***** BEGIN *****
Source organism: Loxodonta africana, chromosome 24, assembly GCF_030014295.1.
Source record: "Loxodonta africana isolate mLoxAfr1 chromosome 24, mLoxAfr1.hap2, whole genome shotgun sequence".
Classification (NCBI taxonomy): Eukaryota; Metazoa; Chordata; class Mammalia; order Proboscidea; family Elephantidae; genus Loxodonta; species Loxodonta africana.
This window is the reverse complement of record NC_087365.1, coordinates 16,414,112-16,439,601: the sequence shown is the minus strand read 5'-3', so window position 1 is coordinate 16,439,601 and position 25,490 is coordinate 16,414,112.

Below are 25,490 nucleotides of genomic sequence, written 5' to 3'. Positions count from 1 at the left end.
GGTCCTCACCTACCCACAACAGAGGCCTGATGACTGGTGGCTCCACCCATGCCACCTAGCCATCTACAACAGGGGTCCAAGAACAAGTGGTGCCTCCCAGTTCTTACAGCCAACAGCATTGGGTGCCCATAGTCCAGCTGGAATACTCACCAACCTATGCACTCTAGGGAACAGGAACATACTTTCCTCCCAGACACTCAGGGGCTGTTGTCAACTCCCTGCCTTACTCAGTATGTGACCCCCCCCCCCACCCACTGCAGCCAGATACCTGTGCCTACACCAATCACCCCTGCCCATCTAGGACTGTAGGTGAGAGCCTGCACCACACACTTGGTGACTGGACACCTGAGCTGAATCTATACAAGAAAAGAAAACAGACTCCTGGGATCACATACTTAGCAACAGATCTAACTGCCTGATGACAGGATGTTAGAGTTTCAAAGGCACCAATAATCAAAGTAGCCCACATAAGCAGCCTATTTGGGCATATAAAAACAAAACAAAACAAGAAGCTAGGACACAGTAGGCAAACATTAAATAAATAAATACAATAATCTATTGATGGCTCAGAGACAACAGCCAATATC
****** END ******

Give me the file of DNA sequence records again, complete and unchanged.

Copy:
Source organism: Loxodonta africana, chromosome 24, assembly GCF_030014295.1.
Source record: "Loxodonta africana isolate mLoxAfr1 chromosome 24, mLoxAfr1.hap2, whole genome shotgun sequence".
Classification (NCBI taxonomy): Eukaryota; Metazoa; Chordata; class Mammalia; order Proboscidea; family Elephantidae; genus Loxodonta; species Loxodonta africana.
This window is the reverse complement of record NC_087365.1, coordinates 16,414,112-16,439,601: the sequence shown is the minus strand read 5'-3', so window position 1 is coordinate 16,439,601 and position 25,490 is coordinate 16,414,112.

Below are 25,490 nucleotides of genomic sequence, written 5' to 3'. Positions count from 1 at the left end.
GGTCCTCACCTACCCACAACAGAGGCCTGATGACTGGTGGCTCCACCCATGCCACCTAGCCATCTACAACAGGGGTCCAAGAACAAGTGGTGCCTCCCAGTTCTTACAGCCAACAGCATTGGGTGCCCATAGTCCAGCTGGAATACTCACCAACCTATGCACTCTAGGGAACAGGAACATACTTTCCTCCCAGACACTCAGGGGCTGTTGTCAACTCCCTGCCTTACTCAGTATGTGACCCCCCCCCCCACCCACTGCAGCCAGATACCTGTGCCTACACCAATCACCCCTGCCCATCTAGGACTGTAGGTGAGAGCCTGCACCACACACTTGGTGACTGGACACCTGAGCTGAATCTATACAAGAAAAGAAAACAGACTCCTGGGATCACATACTTAGCAACAGATCTAACTGCCTGATGACAGGATGTTAGAGTTTCAAAGGCACCAATAATCAAAGTAGCCCACATAAGCAGCCTATTTGGGCATATAAAAACAAAACAAAACAAGAAGCTAGGACACAGTAGGCAAACATTAAATAAATAAATACAATAATCTATTGATGGCTCAGAGACAACAGCCAATATC